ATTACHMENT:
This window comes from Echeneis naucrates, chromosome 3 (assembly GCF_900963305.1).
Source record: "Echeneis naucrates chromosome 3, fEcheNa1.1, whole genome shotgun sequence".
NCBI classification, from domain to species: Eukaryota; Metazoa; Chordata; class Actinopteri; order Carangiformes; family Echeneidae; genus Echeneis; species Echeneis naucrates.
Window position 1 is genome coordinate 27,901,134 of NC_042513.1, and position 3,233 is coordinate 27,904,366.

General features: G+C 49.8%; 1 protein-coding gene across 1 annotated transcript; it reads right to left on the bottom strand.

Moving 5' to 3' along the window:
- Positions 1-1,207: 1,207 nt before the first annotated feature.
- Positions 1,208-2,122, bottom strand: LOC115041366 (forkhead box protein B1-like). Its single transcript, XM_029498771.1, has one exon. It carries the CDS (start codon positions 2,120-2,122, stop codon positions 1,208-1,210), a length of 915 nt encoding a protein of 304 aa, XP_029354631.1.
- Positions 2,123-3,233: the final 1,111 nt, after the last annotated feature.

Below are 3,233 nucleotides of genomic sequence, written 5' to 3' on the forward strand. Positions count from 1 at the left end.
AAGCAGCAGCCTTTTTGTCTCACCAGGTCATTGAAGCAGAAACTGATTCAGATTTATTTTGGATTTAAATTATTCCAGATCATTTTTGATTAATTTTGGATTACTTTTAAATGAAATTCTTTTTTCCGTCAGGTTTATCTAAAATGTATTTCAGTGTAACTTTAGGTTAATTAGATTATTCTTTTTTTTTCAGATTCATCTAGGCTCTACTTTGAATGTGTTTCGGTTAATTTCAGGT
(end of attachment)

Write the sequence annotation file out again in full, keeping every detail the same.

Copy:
This window comes from Echeneis naucrates, chromosome 3 (assembly GCF_900963305.1).
Source record: "Echeneis naucrates chromosome 3, fEcheNa1.1, whole genome shotgun sequence".
NCBI classification, from domain to species: Eukaryota; Metazoa; Chordata; class Actinopteri; order Carangiformes; family Echeneidae; genus Echeneis; species Echeneis naucrates.
Window position 1 is genome coordinate 27,901,134 of NC_042513.1, and position 3,233 is coordinate 27,904,366.

General features: G+C 49.8%; 1 protein-coding gene across 1 annotated transcript; it reads right to left on the bottom strand.

Moving 5' to 3' along the window:
- Positions 1-1,207: 1,207 nt before the first annotated feature.
- Positions 1,208-2,122, bottom strand: LOC115041366 (forkhead box protein B1-like). Its single transcript, XM_029498771.1, has one exon. It carries the CDS (start codon positions 2,120-2,122, stop codon positions 1,208-1,210), a length of 915 nt encoding a protein of 304 aa, XP_029354631.1.
- Positions 2,123-3,233: the final 1,111 nt, after the last annotated feature.

Below are 3,233 nucleotides of genomic sequence, written 5' to 3' on the forward strand. Positions count from 1 at the left end.
AAGCAGCAGCCTTTTTGTCTCACCAGGTCATTGAAGCAGAAACTGATTCAGATTTATTTTGGATTTAAATTATTCCAGATCATTTTTGATTAATTTTGGATTACTTTTAAATGAAATTCTTTTTTCCGTCAGGTTTATCTAAAATGTATTTCAGTGTAACTTTAGGTTAATTAGATTATTCTTTTTTTTTCAGATTCATCTAGGCTCTACTTTGAATGTGTTTCGGTTAATTTCAGGT